23. Install throwout bearing assembly on to the input shaft; use the clip to secure the clutch fork. I put a little grease on the bearing's face, the clutch fork and just a tiny wipe on the splines and input shaft.
24. The JWT flywheel has two timing holes and was clearly marked which one to use on 350z. Make sure you use the right one, although its lighter than stock you don't want to drop it on your face. Hand tighten all the bolts. (The F1 Racing flywheel I got didn't have any kind of timing holes that I could see...but the car isn't throwing any codes so I guess it's all good)
25. I don't have the tool to prevent the flywheel from turning and resorted to using a ½" ratchet on the crank pulley with a long pipe/breaker bar holding it in place. If I had more time I'd invest or fab up something better. The pipe was touching the ground as I tightened the bolts to 90 foot lbs. I then followed the instructions to loosen, add red loctite and torque back down to 93 lbs. (I used an impact wrench...worked great for me)
26. I cleaned the flywheel and pressure plate with some carburetor cleaner and some clean shop rags. You don't want any and I repeat any
type of grease or oil on the flywheel or pressure plate. Make sure it's clean, put the clutch disk and hold it in place with the alignment tool.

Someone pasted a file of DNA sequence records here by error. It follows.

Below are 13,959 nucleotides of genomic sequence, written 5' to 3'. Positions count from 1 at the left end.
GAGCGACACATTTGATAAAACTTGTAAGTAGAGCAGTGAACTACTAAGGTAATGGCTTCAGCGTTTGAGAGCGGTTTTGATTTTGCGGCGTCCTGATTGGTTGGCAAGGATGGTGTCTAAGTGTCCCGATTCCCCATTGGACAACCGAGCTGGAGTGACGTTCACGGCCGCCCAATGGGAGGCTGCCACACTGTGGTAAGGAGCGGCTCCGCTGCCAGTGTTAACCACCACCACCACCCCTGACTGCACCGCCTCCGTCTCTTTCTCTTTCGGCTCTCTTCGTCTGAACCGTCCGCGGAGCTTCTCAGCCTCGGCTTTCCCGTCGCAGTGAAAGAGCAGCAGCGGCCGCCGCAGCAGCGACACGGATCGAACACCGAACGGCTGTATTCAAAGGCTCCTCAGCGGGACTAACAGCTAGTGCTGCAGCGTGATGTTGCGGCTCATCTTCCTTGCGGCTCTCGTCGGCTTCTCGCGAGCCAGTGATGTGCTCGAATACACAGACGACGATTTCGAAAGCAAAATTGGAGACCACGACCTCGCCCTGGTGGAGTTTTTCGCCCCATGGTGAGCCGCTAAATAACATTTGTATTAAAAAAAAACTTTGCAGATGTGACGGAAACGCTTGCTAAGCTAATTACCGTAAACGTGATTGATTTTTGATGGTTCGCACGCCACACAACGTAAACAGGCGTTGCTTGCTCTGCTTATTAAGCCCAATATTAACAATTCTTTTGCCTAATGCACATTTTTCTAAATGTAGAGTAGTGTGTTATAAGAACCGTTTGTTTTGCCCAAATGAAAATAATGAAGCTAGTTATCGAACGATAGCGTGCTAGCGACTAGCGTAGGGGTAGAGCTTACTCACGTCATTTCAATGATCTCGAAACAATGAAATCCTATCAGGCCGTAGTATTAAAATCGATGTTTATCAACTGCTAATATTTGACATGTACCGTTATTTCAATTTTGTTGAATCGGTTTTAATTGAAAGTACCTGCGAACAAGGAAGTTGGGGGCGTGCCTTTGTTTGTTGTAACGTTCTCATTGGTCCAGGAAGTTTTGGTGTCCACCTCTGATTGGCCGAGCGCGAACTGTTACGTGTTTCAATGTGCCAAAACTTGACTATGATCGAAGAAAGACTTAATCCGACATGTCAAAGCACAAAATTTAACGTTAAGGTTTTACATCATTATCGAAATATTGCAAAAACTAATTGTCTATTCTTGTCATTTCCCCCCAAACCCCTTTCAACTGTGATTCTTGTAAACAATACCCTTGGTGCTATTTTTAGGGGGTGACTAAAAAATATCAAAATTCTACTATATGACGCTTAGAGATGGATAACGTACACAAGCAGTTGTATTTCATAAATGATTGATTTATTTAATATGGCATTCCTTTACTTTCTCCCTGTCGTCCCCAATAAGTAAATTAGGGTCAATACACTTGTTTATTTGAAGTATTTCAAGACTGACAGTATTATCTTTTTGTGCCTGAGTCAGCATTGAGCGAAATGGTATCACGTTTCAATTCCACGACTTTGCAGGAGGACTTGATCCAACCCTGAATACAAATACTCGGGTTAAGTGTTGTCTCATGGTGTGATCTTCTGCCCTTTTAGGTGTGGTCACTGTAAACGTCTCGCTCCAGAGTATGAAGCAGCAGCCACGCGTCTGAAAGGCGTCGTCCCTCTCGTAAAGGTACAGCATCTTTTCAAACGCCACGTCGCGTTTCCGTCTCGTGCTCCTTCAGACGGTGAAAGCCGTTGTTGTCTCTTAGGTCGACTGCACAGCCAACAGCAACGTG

27. Bolt on the pressure plate, it took a few attempts for me to guess where the alignment dowels go. There are other holes on the flywheel that will not work. Tighten down to 25 foot lbs, remove alignment tool.
28. Now the fun part! Putting the transmission back in. It has to go straight in and you must be careful not to damage the pilot bushing. Twist it and push it in as much as possible, don't bang it in, be patient. If the transmission is in neutral try turning the output shaft or turn the engine over with a ratchet to try and get the splines to line up. I couldn't push mine all the way in but I made sure the splines were in before I began to bolt it up. I used the bolts to bring in the last 1/2 inch. (I eyeballed the splines before I lined the transmission up with the crank making them as close to matching as I could get them and then pushed the transmission right on into the clutch assembly)
29. Bolt the crossmember in place and begin tightening all the bolts. Torque down to about 55 lbs for the big 17mm bolts and about 37 lbs for the smaller 14mm bolts.
30. Install starter and tighten down bolts also to about 37lbs.
31. Reinstall clutch master cylinder, tighten bolts. Whenever your working with aluminum don't ever go over board, you don't want to strip the threads.
32. Now it's just a matter of putting everything back together the way you found it.
33. I had to top off the transmission oil since I spilled some. You'll need a 10mm allen bit to take out the plug.
34. Make sure the shifter goes into all the gears before putting the knob/boot. You might need to re-align it.
35. Connect battery.
36. That's pretty much it, now go take a test drive and enjoy! (I know I did ...and shortly thereafter shamed some "player" in a Mercury Cougar that felt like trying to line up with me at a light on the way home...and I was babying the clutch due to the break-in! Silly rabbit, horsepower is for men!)